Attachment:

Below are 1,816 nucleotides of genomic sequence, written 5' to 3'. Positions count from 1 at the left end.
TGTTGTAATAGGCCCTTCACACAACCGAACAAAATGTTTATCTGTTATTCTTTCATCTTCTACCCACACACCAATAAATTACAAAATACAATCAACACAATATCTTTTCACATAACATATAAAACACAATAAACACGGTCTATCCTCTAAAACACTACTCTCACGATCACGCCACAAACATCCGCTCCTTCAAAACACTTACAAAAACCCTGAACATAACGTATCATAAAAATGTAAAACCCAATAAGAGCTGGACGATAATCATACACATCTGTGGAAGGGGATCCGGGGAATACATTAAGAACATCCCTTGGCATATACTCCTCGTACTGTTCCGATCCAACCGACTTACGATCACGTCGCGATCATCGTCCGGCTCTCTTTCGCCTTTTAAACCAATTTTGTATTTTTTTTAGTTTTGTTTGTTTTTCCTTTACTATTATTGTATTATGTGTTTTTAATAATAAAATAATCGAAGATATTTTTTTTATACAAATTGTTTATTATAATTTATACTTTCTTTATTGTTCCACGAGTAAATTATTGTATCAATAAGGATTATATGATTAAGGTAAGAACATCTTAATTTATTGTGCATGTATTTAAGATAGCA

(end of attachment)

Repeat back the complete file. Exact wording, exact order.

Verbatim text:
Below are 1,816 nucleotides of genomic sequence, written 5' to 3'. Positions count from 1 at the left end.
TGTTGTAATAGGCCCTTCACACAACCGAACAAAATGTTTATCTGTTATTCTTTCATCTTCTACCCACACACCAATAAATTACAAAATACAATCAACACAATATCTTTTCACATAACATATAAAACACAATAAACACGGTCTATCCTCTAAAACACTACTCTCACGATCACGCCACAAACATCCGCTCCTTCAAAACACTTACAAAAACCCTGAACATAACGTATCATAAAAATGTAAAACCCAATAAGAGCTGGACGATAATCATACACATCTGTGGAAGGGGATCCGGGGAATACATTAAGAACATCCCTTGGCATATACTCCTCGTACTGTTCCGATCCAACCGACTTACGATCACGTCGCGATCATCGTCCGGCTCTCTTTCGCCTTTTAAACCAATTTTGTATTTTTTTTAGTTTTGTTTGTTTTTCCTTTACTATTATTGTATTATGTGTTTTTAATAATAAAATAATCGAAGATATTTTTTTTATACAAATTGTTTATTATAATTTATACTTTCTTTATTGTTCCACGAGTAAATTATTGTATCAATAAGGATTATATGATTAAGGTAAGAACATCTTAATTTATTGTGCATGTATTTAAGATAGCA